By Mae Hoggatt
God has commanded that all congregations appoint elders. This was not a gentle suggestion but a command, as Paul told Titus (Tit. 1:1-5). Yet today, many congregations do not have elders, saying that they have no man who is qualified or with the desire for the office.
There have been many discussions concerning the life a man must lead in order for him to qualify to be appointed an elder in the church, but nothing is written about the qualifications of his wife.
But, Is this True?
The qualifications are there if we just take the time to search the Scriptures. First, of course, she must be a Christian. No elder could properly serve a congregation if the other half of his marriage lives in the world. As a Christian, her life must be an example to the believers “in word, in conduct, in love, in spirit, in faith, in purity” (1 Tim. 4-12). Paul wrote this to Timothy but does it not also apply to all Christians?
1. In Word. The older women are to teach good things to the younger women — “to love their husbands, love their children, to be discreet, chaste, homemakers, good, obedient to their husband, that the word may not be blasphemed” (Tit. 2:3-5).
2. In Love. She must love her husband (Tit. 2:4), her neighbor (Matt. 22:39), her enemies (Matt. 5:44), other Christians (Heb. 10:24), her children (Tit. 2:4).
3. In Faith. She must have faith (Heb. 11:6).
4. In Spirit. She will worship God in spirit and in truth (John 4:24).
5. In Purity. Paul told Timothy to keep himself pure (1 Tim. 5:22), and he wrote to the church at Philippi to think on things pure (Phil. 4:8).
A believing woman must be hospitable (1 Pet. 4:9; Heb. 13:2), she must resist temptation (Jas. 4:7 and 1 Pet. 5-8), her treasures are to laid up in heaven (Matt. 6:19, 20, 21); her speech is to be as the oracles (word) of God (1 Pet. 4:1l) — not lying (Eph. 4:25), not being a gossip or busybody (1 Tim. 5:13), or a slanderer (Tit. 2:2-3).
She must not be “proud and cause disputes and arguments over words, from which come envy, strife, reviling, evil suspicions” (1 Tim. 6:4).
Her outward appearance is to be one of humility (Jas. 4:10 and Col. 3:12), reverent in behavior (Tit. 2:3), kind and forgiving (Eph. 4:32; Col. 3:13). This woman must “adorn herself in modest apparel with propriety and moderation” (1 Tim. 2:9, 10), not with “fancy arranging of the hair, gold or fine apparel but her beauty is to be the hidden person of the heart, a gentle and quiet spirit” (1 Pet. 3:3, 4).
She must be content with her life (1 Tim. 6:6-8 and Phil. 4:11) and not be envious or self-seeking (Jas. 3:16). She cannot have authority over a man but be submissive (1 Tim. 2:12).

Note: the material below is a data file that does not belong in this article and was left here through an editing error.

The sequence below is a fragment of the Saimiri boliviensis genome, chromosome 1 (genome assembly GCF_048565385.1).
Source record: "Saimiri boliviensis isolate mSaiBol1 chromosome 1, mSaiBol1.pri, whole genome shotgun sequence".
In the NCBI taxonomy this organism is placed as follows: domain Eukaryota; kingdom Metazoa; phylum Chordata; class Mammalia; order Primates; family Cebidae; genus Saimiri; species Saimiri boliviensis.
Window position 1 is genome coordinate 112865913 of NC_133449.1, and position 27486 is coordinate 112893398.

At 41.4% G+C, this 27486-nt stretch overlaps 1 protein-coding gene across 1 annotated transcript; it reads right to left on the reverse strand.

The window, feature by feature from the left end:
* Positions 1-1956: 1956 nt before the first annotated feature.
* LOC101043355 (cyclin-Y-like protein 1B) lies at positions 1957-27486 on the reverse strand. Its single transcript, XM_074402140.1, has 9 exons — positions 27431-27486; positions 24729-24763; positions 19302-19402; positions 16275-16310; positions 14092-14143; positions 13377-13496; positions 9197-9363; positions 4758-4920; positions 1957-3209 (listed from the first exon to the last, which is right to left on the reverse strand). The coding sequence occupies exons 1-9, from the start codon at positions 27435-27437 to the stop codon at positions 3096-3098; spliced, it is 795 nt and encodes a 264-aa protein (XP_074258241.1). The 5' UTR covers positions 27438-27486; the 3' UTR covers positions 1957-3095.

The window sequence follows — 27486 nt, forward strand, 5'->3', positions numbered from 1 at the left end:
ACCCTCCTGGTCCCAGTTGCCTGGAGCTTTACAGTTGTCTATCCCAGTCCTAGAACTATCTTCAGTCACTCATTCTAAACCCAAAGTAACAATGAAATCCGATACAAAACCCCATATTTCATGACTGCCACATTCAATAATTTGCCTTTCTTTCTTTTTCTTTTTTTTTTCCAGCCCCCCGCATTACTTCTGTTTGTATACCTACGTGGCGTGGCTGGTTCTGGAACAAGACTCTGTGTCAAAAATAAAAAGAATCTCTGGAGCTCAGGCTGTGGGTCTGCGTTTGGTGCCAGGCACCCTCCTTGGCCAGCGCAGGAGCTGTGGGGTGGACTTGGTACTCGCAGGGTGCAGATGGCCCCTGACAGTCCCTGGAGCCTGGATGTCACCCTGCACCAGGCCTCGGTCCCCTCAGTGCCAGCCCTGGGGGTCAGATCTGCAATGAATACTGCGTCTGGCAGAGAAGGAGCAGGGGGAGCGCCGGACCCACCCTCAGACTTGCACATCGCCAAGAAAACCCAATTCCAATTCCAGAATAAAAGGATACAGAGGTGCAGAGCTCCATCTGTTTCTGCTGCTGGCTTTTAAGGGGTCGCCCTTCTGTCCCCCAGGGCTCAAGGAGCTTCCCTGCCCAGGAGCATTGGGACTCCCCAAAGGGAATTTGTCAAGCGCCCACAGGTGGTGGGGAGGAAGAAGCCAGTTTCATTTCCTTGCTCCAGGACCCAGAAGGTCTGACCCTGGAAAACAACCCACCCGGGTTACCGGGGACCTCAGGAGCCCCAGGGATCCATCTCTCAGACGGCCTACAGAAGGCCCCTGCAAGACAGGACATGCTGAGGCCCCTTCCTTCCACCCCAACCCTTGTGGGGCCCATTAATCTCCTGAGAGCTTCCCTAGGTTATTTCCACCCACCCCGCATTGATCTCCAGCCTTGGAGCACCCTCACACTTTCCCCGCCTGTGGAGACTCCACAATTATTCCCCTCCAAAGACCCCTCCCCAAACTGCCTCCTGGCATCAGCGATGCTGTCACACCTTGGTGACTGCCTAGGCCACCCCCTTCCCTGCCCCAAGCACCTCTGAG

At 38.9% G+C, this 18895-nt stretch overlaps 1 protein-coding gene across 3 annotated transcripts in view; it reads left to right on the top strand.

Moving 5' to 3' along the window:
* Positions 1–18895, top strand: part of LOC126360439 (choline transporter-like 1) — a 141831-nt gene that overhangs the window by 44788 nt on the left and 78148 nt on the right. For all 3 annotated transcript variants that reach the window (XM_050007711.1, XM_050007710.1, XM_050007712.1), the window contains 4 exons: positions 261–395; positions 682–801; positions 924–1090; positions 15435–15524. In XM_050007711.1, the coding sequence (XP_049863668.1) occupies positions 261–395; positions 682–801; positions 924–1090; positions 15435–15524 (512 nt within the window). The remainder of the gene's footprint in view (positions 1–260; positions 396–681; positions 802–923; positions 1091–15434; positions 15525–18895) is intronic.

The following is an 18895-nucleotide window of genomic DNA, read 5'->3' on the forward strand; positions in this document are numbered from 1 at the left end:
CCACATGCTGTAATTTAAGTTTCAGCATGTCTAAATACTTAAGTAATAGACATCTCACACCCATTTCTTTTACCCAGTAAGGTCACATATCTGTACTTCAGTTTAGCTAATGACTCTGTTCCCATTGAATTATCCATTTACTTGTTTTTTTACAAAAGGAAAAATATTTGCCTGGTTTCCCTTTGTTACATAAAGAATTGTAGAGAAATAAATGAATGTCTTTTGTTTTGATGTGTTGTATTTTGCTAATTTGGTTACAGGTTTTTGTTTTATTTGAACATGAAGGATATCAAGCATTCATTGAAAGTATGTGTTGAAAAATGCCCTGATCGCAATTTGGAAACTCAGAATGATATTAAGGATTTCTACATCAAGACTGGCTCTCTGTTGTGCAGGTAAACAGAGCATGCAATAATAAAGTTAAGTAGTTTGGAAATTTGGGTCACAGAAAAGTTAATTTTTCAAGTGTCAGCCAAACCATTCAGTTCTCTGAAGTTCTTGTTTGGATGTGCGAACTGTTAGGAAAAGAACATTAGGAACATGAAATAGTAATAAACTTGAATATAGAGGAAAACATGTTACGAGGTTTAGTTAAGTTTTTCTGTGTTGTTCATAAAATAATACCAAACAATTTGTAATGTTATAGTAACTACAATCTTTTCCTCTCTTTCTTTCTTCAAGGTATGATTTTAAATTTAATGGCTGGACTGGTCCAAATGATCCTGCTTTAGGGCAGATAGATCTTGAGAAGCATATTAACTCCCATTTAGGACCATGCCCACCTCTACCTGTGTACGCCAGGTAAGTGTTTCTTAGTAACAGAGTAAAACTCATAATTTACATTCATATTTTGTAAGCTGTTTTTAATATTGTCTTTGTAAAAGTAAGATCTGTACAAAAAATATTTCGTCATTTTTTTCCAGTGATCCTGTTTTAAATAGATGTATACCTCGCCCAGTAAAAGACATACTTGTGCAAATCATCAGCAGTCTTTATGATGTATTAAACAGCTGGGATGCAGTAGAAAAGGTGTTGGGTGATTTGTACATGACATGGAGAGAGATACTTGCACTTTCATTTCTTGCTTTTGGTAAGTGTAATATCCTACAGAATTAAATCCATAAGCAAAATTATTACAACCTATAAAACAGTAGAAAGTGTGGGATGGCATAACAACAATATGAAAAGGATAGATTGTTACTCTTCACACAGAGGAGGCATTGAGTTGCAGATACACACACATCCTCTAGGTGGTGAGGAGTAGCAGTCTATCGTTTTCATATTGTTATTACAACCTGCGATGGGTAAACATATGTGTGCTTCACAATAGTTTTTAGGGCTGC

This Christian must not allow Satan into her life (Jas. 4:7) but work the works of God just as Christ did while he was on earth (John 9:4).
But wait a minute — Is not this the way that all women who are Christians are to conduct their lives? Of course, and many of these commandments apply to men also. So what makes the wife of an elder different from any other woman in the Lord’s church?
Very little, actually. First, she does have to be married — an elder must have a wife (1 Tim. 3:2) and she must have children (1 Tim. 3:4); training them up as the Lord commands (Prov. 22:6). The wife of an elder must have all the same qualities of her husband (not given to wine, not greedy, not covetous, etc., 1 Tim. 3:2, 3) for how could she be a proper helpmeet for the elder if they disagree about their way of life? Amos wrote: “Can two walk together unless they are agreed?” (Amos 3:3).
A married couple begins walking together when they say “I do” and when both are Christians they should be in unity. If this man desires the work of an elder, he must depend on his wife to support him.
The elder must have the respect of those in the world (1 Tim 3:7). His good reputation and that of his wife will set an example to those with whom they come in contact. The wife must be very patient and understanding, realizing that her husband’s time with his family will often be curtailed because of his spiritual responsibilities. She cannot be jealous of those who are taking up his time but be willing to accompany him to talk to those needing help.
Not all members of a congregation will agree with the decisions made by the elders and will grumble among themselves about this. The wives of those elders cannot respond with anger to those causing trouble but be forgiving. A wife of an elder must be able to handle the complaints and criticisms against her husband with a kind and forgiving attitude.
So, the qualifications of the wife of an elder are the same as those of all believing women with the exception of being married and having children.
All young women in the church should live as though they will one day be the wife of an elder, just as every young man should have this goal in his life — to desire the work of a bishop and focus on that as he grows in the work of our Lord. What better purpose can a young Christian have?
The most important qualifications for both the elder and his wife are: “Trust in the Lord with all your heart. And lean not on your own understanding; In all your ways acknowledge Him, And He will direct your paths”